This concludes that self-expression makes the self the deepest layer of our reality. And what happens outside of it forms our circumstances; merely cards that in a game are meant to be dealt with.

The thing that makes life rich to one and dull to another is the realization of the identity surpassing the contents of the world. And to win against this fight we have to learn to connect our mind of today to our mind of yesterday and of tomorrow.

To A Reader, Nothing Is Little

Taken from Sherlock Holmes, A Study in Scarlet, “To a great mind, nothing is little.”

Reading a book in today’s world has given us the freedom to explore and embrace new topics, ideas, and material that appeal to us almost immediately. Even though we don’t know where the story is going, we want to read and read intently, only to read more later. If you think you know everything there is to know about the skills of reading fervently, you’re absolutely wrong. But that’s not what I’m talking about. I’m talking about the interest capacity of a reader when she really wants to grasp knowledge and become great.

Gone are the days when I used to read the first page or the summary of any book as a starting point to be interested. That’s exactly what I did before. I always, as an opener, used to read the short summary at the end of every book to know if it peaks my interests or not. And if it didn’t, I wouldn’t read it. In the act of doing that all the time, I completely disrespected the meaning of reading books. I overshadowed the importance of going with the flow and gave in to being selective and biased to books that were popular and shared common ground with the way I thought.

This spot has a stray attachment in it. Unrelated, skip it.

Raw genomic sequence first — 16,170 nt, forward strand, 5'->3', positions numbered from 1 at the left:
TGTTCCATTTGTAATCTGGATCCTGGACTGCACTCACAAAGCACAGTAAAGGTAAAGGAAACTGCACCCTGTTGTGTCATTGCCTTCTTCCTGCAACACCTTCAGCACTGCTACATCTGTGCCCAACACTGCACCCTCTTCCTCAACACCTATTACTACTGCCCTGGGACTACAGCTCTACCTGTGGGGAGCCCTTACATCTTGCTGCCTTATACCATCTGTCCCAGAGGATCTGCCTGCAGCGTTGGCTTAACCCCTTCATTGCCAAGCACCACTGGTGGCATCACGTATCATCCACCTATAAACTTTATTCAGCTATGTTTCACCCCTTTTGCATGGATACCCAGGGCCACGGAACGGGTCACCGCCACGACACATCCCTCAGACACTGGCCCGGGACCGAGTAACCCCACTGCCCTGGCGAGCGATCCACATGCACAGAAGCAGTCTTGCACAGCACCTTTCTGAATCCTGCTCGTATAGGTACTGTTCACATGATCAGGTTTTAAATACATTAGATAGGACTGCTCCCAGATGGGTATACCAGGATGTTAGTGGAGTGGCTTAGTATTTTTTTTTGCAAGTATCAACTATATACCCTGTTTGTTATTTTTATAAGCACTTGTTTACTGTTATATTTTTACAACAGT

“If you only read the books that everyone else is reading, you can only think what everyone else is thinking.”

It was time that I decided to transform my methods of reading and my interest capacity in different genres of books. It was time I thought for myself and the only way I could do that is by reading all kinds of books. You must think that I actualized this method of reading years back, but it is during this time that I decided to write an article about it. Currently, I’m reading a book that I hadn’t heard of before; I avoided the summary of the book before deciding to read it, and to my surprise, as it happens that this book still remains as a bestseller.

In the act of reading Shantaram, my state of mind and ambience has changed incredibly. I am motivated to read more, grasp more, and feel more of my sensibility and intelligence. In an honest manner, I feel myself getting stronger and more compassionate in everything I do.

This change isn’t just because the book’s plot is awe-inspiring and heartbreaking, it is also because I read, unknowingly, the general idea or the conclusive meaning of the book. As long as I didn’t know what was going to happen next, I didn’t expect anything from the book. And that kind of dedication to reading is something that I learned to implement in my life.

So now, nothing is too little to read. I yearn to read everything persistently and for always. I no longer search for meaning, I give life to my own meaning, each as different as the last book I’ve read; because to a reader, nothing is too little to understand and everything is unexceptionable to get wise to.